In parables that deal with the rich man, this typically represents the Pharisees as they were lovers of money.
“And the Pharisees, who loved silver, also heard all this, and were sneering at Him.” (Luke 16:14)
Parable of the rich man and El’azar
“But there was a certain rich man who used to dress in purple and fine linen and lived luxuriously every day. And there was a certain beggar named El‛azar, being covered with sores, who was placed at his gate,” and longing to be fed with the crumbs which fell from the rich man’s table. Indeed, even the dogs came and licked his sores. “And it came to be that the beggar died, and was carried by the messengers to the bosom of Abraham. And the rich man also died and was buried. “And while suffering tortures in She’ol, having lifted up his eyes, he saw Abraham far away, and El‛azar in his bosom. “And crying out he said, ‘Father Abraham, have compassion on me, and send El‛azar to dip the tip of his finger in water and cool my tongue, for I am suffering in this flame.’ “But Abraham said, ‘Son, remember that in your life you received your good, and likewise El‛azar the evil, but now he is comforted and you are suffering. And besides all this, between us and you a great chasm has been set, so that those who wish to pass from here to you are unable, nor do those from there pass to us.’ “And he said, ‘Then I beg you, father, that you would send him to my father’s house, for I have five brothers, let him warn them, lest they also come to this place of torture.’ Abraham said to him, ‘They have Mosheh (Moses) and the prophets, let them hear them.’” “And he said, ‘No, father Abraham, but if someone from the dead goes to them, they shall repent.’ “But he said to him, ‘If they do not hear Mosheh (Moses) and the prophets, neither would they be persuaded even if one should rise from the dead.” (Luke 16:19-31)
Why Eli’ezer was chosen for the Parable
Eli’ezer is Abram’s chosen heir, since at the time Abram had no children of his own. Despite Eli’ezer being a servant, he was favored by Abram.
“After these events the word of יהוה came to Abram in a vision, saying, “Do not be afraid, Abram. I am your shield, your reward is exceedingly great.” And Abram said, “Master יהוה, what would You give me, seeing I go childless, and the heir of my house is Eli‛ezer of Dammeseq?” And Abram said, “See, You have given me no seed, and see, one born in my house is my heir!” And see, the word of יהוה came to him, saying, “This one is not your heir, but he who comes from your own body is your heir.” (Genesis 15:1-4)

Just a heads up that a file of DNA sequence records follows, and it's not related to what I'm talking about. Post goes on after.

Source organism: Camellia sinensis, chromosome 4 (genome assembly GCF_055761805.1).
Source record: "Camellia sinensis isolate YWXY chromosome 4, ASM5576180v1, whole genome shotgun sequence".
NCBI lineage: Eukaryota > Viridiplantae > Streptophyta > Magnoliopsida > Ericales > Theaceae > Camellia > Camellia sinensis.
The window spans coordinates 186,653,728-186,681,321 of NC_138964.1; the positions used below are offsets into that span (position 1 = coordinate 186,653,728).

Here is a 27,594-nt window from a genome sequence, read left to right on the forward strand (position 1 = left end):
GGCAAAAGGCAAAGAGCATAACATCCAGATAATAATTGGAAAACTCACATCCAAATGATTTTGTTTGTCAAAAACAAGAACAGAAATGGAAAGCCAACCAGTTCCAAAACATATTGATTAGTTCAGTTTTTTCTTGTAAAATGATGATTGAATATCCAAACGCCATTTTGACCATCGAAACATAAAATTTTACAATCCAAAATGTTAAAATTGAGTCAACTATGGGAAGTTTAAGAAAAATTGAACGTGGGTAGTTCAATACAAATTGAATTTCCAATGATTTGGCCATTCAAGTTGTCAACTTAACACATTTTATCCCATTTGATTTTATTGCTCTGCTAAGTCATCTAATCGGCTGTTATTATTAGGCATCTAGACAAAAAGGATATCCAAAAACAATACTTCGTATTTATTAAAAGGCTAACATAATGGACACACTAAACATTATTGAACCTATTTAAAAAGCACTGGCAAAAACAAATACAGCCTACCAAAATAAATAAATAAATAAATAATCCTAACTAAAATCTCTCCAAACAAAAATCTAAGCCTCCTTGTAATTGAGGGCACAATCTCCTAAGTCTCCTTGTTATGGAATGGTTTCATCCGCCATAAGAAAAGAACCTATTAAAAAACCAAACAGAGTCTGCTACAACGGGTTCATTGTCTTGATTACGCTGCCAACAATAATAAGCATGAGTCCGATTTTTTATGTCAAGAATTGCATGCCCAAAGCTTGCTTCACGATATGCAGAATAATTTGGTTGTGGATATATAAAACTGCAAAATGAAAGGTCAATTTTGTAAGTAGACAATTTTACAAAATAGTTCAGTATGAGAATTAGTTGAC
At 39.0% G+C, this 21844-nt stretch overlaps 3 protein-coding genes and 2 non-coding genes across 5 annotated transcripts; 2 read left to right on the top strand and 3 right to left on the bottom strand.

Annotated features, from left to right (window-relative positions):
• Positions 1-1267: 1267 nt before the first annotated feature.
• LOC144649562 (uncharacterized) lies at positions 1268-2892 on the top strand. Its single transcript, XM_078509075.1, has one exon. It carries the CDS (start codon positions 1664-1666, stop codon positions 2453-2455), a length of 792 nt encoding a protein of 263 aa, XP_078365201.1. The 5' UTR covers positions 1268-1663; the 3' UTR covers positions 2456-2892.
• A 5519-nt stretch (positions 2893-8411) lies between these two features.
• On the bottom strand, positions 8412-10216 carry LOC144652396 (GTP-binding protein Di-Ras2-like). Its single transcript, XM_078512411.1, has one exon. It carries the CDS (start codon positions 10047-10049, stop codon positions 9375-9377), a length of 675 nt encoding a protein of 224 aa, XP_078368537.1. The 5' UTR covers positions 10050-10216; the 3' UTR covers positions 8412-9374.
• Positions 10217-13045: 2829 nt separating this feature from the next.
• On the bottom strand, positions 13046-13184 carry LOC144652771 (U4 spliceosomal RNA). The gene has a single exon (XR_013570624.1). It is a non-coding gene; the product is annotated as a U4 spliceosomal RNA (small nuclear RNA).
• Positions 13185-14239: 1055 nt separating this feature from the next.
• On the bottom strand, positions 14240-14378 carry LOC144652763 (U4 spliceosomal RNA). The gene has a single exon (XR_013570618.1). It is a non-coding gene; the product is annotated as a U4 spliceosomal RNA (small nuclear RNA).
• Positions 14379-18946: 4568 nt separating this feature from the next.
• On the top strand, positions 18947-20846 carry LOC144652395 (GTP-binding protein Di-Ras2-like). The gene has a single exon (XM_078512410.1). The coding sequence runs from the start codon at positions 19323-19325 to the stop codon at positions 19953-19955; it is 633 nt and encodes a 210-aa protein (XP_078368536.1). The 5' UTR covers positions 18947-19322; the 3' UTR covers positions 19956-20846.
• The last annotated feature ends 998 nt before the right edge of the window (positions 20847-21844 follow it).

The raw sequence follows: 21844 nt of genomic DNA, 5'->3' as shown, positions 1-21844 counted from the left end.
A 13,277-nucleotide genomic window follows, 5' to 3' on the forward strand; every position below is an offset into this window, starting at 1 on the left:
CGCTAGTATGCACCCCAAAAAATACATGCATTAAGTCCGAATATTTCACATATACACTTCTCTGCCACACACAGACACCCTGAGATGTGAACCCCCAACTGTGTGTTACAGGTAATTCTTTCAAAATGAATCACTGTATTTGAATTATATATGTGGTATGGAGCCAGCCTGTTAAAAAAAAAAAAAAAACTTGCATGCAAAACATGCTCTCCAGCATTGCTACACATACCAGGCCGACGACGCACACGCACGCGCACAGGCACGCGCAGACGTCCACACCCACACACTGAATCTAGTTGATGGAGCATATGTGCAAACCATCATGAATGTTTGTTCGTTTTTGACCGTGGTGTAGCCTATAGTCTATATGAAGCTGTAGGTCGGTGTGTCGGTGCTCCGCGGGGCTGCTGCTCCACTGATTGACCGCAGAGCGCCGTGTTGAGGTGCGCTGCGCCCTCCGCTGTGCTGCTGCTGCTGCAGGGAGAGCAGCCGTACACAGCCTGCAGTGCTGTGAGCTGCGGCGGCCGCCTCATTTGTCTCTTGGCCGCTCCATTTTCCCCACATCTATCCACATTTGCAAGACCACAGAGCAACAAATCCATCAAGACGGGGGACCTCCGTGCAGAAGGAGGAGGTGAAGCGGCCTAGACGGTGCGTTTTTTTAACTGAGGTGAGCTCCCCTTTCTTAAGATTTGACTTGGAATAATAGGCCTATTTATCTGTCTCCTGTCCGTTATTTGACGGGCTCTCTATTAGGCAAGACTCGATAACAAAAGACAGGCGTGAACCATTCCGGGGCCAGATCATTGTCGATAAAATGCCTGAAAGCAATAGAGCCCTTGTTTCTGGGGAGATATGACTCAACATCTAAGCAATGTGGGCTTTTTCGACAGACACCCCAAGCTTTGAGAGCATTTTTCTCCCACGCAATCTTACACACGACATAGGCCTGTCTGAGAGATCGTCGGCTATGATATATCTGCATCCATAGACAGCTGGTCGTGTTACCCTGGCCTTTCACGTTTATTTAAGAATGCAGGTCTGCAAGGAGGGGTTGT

The significance of Eli’ezer being in the parable, is to show that someone who is not blood can still be accepted into Abraham’s bosom (accounted as a true seed of Abraham). Where as the rich man is of blood descent but due to his lawlessness he was not allowed into Abraham’s bosom (no longer counted as a seed of Abraham).
The Pharisees Claim to Fame
The Pharisees believed that by virtue of being blood descendance of Abraham, they were guaranteed to be accepted as seeds of Abraham.
“They answered Him, “We are the seed of Abraham, and have been servants to no one at any time. How do you say, ‘You shall become free’?” (John 8:33)
“And seeing many of the Pharisees and Sadducees coming to his immersion, he said to them, “Brood of adders! Who has warned you to flee from the coming wrath? “Bear, therefore, fruits worthy of repentance, and do not think to say to yourselves, ‘We have Abraham as father.’ For I say to you that Elohim is able to raise up children to Abraham from these stones.” (Matthew 3:7-9)
Warn my Five Brothers
The Pharisees emphasis on bloodline did not end with Abraham, but also placed value in being from Jacob’s first marriage with Leah. That is why the rich man ask for Abraham to warn his five other brothers, because between Jacob and Leah there are six brothers.
“And יהוה saw that Lĕ’ah (Leah) was unloved, and He opened her womb, but Raḥĕl (Rachel) was barren. And Lĕ’ah (Leah) conceived and bore a son, and she called his name Re’uḇĕn (Reuben), for she said, “For יהוה has looked on my affliction, because now my husband is going to love me.” And she conceived again and bore a son, and said, “Because יהוה has heard that I am unloved, He gave me this son too.” And she called his name Shim‛on(Simeon). And she conceived again and bore a son, and said, “Now this time my husband is joined to me, because I have borne him three sons.” So his name was called Lĕwi(Levi). And she conceived again and bore a son, and said, “Now I praise יהוה.” So she called his name Yehuḏah (Judah). And she ceased bearing.” (Genesis 29:31-35)